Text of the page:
But she said the simple truth was that the British economic growth lagged that of peers, while fixed costs were rising. Britain was not an obviously attractive place to be for bankers.
To remain an international financial centre, the country needed to be clever and get its regulation right. Banks, she said, were just telling it as it is. “Is there an expectation that employment in banking will be reduced? Yes … Is there an expectation that sentiment will turn around? No,” she said. “We are living in a country and a region where the costs of operation are high and (there is) a lot of personal condemnation (of the banking industry)... so I think that we cannot pretend that somehow that has no effect and no impact.
Ann Saphir takes a look at Senator Jack Reed’s comments on cars and trading.
With traders buying and selling at dizzying speeds these days, underfunded U.S. regulators can’t hope to keep up unless they get more funding, better resources, and faster technology — think cars, Democratic Senator Jack Reed says.
Securities and Exchange Commission Chairman Mary Schapiro says her agency has its work cut out to compete with the massive amounts of money that private firms, policed by the SEC, pour into the latest technology.
“Can we keep up with Wall Street? I think we have a fighting chance. We’ll never have, under any circumstances, the kind of budgets that would allow us to spend a billion dollars a year on technology as some firms do, I mean that’s just not going to happen, and I totally understand that,” she said at the Reuters Future Face of Finance Summit.
from Chrystia Freeland:
During the depths of the financial crisis, Alcoa announced that it would lay off 13% of its global workforce, or about 13,500 people. Since then, they have built up their presence in China and Russia, finalized a new mine in Brazil, and started construction of the world's largest aluminum facilities in Saudi Arabia. Alcoa's rate of job creation in its home country of the United States, however, has been rather tepid in comparison.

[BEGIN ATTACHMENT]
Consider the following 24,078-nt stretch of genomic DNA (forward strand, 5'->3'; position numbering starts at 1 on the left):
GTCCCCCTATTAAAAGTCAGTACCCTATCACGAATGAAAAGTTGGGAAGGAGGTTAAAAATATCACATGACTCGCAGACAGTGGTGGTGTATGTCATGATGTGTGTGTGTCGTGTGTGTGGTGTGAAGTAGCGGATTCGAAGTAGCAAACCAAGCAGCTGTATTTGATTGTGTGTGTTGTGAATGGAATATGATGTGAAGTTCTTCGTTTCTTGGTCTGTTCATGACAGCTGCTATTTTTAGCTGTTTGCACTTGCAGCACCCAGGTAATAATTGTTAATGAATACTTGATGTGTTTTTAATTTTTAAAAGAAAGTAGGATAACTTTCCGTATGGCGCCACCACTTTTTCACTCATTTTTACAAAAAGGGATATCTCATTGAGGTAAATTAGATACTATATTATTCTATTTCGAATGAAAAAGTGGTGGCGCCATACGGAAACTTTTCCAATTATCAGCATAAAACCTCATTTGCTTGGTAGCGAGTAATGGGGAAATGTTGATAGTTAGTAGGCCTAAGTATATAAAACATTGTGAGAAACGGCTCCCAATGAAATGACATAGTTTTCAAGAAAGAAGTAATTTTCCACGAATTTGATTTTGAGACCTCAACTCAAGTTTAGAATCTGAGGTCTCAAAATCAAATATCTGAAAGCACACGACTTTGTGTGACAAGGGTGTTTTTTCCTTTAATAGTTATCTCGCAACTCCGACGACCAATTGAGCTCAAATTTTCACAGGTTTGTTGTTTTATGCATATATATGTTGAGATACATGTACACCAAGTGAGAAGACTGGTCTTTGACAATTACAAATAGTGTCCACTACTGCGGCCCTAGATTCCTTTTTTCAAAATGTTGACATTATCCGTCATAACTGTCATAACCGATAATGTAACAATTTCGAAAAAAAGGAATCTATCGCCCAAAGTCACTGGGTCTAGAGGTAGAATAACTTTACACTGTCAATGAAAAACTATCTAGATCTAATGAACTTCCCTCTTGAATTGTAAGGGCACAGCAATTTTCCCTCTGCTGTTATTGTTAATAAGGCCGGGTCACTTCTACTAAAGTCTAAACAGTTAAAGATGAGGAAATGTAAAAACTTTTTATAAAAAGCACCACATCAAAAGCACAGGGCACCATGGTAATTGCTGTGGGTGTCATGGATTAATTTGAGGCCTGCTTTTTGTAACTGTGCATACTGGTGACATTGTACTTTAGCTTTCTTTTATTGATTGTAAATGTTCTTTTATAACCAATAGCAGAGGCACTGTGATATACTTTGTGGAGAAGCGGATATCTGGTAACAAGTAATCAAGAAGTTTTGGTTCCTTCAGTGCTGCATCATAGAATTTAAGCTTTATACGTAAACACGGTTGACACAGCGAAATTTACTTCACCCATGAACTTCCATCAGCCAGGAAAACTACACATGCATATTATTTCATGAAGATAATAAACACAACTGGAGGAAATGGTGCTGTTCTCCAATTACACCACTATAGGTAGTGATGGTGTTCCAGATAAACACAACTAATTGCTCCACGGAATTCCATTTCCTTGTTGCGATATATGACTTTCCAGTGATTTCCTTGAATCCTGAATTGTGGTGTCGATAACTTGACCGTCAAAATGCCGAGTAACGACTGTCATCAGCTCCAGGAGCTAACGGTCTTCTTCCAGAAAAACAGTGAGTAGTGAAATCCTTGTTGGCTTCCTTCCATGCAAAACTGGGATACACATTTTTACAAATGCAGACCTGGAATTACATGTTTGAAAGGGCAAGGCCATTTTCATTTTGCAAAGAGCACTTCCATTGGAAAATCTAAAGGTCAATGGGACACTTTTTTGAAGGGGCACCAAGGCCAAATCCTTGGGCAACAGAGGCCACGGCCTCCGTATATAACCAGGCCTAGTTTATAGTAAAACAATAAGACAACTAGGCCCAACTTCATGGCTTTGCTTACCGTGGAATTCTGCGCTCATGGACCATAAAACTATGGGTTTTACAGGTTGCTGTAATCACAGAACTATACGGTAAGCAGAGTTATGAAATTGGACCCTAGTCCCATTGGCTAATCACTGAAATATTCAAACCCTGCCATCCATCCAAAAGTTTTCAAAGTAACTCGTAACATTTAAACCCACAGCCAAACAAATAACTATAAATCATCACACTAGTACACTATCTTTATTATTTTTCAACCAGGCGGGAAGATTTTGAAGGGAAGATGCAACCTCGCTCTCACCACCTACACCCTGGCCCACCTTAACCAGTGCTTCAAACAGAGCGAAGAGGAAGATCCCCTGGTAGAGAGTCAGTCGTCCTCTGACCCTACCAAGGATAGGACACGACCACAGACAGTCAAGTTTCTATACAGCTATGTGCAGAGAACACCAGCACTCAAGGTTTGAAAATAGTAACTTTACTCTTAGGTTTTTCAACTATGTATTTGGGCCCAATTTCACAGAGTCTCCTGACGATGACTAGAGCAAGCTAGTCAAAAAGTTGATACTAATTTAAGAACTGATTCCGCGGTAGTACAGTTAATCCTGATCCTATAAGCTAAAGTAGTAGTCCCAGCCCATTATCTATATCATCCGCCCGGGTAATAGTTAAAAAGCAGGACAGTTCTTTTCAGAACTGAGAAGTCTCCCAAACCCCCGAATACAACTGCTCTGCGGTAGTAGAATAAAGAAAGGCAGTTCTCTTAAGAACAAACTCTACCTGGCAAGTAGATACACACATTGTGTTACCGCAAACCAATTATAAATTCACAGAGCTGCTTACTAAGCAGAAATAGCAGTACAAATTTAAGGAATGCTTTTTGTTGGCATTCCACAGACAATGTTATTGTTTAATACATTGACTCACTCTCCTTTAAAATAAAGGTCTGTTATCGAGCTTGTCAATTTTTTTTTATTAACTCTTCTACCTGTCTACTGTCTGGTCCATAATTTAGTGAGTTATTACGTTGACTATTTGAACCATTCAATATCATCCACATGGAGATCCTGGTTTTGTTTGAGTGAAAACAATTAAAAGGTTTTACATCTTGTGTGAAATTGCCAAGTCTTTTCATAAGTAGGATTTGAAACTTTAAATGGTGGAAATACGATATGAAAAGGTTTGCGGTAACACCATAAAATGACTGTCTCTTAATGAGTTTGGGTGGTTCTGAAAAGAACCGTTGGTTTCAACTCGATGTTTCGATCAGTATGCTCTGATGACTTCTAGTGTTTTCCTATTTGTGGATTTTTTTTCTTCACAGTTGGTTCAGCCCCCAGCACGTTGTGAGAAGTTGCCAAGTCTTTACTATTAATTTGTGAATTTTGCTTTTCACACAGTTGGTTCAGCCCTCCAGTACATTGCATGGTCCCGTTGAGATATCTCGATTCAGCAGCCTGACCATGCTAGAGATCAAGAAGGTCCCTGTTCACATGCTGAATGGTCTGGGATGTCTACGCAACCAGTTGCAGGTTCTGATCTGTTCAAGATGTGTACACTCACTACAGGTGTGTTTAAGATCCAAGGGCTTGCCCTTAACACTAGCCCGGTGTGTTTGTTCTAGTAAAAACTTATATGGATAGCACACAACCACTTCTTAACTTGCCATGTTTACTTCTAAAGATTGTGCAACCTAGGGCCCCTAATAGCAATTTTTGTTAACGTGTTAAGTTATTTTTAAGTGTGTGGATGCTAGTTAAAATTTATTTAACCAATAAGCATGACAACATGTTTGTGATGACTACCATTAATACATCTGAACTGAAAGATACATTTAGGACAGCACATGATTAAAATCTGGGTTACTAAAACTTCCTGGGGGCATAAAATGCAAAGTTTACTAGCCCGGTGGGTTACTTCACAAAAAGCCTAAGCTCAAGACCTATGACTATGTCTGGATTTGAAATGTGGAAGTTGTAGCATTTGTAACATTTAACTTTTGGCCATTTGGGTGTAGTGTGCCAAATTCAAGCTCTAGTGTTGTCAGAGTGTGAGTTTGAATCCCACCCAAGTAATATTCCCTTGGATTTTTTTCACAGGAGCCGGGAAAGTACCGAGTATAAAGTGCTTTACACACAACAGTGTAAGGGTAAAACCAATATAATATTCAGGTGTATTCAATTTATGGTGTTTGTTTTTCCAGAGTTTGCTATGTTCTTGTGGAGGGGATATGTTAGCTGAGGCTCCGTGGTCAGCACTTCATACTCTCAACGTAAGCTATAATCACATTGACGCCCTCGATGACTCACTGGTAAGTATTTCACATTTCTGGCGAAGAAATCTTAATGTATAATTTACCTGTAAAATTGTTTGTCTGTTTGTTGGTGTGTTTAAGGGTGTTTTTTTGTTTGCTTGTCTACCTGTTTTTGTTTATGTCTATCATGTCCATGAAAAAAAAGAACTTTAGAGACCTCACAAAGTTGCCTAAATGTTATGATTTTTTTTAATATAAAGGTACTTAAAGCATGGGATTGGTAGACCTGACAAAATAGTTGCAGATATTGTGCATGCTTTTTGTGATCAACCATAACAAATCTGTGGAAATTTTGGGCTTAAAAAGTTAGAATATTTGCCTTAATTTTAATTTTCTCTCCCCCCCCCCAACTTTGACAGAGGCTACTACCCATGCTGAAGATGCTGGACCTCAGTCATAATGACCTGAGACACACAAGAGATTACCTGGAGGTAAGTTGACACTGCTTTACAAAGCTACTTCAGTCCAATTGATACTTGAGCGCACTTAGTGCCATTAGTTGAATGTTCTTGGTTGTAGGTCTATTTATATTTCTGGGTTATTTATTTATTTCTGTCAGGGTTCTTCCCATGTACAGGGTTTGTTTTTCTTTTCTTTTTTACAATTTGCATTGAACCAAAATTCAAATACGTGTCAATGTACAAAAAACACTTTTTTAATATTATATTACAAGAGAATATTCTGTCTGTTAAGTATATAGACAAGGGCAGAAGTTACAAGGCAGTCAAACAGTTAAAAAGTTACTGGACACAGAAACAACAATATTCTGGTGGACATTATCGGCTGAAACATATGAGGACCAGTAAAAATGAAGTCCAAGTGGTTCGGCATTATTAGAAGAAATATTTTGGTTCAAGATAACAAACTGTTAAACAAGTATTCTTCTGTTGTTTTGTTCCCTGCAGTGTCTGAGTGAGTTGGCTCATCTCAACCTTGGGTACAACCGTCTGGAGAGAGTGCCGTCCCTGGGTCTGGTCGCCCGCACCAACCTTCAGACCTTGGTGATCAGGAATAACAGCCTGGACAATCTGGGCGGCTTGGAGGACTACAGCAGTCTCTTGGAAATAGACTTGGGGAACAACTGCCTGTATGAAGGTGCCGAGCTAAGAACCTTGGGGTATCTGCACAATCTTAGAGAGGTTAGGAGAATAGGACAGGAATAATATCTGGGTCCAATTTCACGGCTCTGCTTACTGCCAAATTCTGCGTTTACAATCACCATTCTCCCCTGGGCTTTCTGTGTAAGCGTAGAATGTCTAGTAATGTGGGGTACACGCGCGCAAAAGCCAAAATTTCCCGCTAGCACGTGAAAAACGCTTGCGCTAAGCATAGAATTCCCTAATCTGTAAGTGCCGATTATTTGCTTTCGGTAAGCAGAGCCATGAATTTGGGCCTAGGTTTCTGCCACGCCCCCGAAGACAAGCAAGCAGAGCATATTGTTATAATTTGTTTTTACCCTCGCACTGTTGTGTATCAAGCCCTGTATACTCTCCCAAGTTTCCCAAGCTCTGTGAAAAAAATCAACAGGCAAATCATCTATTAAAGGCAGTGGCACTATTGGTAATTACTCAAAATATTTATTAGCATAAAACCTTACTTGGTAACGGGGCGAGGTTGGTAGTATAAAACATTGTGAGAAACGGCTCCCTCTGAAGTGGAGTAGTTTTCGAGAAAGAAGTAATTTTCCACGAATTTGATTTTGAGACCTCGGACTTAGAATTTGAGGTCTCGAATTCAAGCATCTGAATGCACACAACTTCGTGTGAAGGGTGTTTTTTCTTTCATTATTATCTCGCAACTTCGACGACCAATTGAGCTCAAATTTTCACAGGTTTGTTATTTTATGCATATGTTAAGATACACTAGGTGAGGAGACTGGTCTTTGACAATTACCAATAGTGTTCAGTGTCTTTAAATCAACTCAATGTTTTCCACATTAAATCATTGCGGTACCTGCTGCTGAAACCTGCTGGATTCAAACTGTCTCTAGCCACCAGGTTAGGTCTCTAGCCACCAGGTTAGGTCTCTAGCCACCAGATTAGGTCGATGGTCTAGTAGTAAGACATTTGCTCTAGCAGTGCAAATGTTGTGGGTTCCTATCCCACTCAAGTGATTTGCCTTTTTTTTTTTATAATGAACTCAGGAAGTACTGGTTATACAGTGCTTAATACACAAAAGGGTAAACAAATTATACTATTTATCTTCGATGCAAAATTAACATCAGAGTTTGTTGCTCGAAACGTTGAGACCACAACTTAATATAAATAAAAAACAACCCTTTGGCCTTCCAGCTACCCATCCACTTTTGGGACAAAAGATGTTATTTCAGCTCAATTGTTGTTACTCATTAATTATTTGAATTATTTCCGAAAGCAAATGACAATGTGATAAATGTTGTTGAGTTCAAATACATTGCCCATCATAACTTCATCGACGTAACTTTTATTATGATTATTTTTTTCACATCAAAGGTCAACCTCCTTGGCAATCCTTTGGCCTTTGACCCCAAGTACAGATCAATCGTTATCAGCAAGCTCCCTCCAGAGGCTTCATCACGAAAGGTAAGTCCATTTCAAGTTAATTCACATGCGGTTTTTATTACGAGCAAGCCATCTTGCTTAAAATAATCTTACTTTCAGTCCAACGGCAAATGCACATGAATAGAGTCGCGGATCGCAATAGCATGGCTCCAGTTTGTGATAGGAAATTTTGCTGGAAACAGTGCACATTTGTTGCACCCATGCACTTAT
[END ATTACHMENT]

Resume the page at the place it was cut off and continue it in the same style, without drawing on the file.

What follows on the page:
Alcoa CEO Klaus Kleinfeld acknowledged that prospects for his business today were better abroad than they were at home, but he did note that in the past year Alcoa hired 1,500 people in the U.S. in the automotive and aerospace industries and so long as the United States retained its sense of entrepreneurship, creativity and excellence in higher education, jobs will come.
from Chrystia Freeland:
It was striking to hear how encouraged both Klaus Kleinfeld and Dominic Barton sounded when Chrystia asked them about the effects of the recent turmoil in the Middle East on the business environment there. Barton believed the regime changes in Tunisia and Egypt were "the dawn of a new good thing that's occurring" and noted that it is likely that new capital will come into these countries as a new leadership emerges. Kleinfeld, whose company is in the process of building the world's largest integrated aluminum system in Saudi Arabia, said that Alcoa is still very comfortable in the region and that the only surprises with their Saudi partners have been positive surprises. For Kleinfeld, the most assured way to bring about stability in a region plagued by unrest is to have businesses come in and create jobs:
If there's one thing that the Middle East needs particularly for the young -- as well as well-educated people -- it's jobs. And it does it in a region which typically has not had much of an economic growth around Ras Azzour. So that's all very, very good. And not just for us as a company but also for the region. And it's gonna have a stabilizing as well as a kind of uplifting, positive element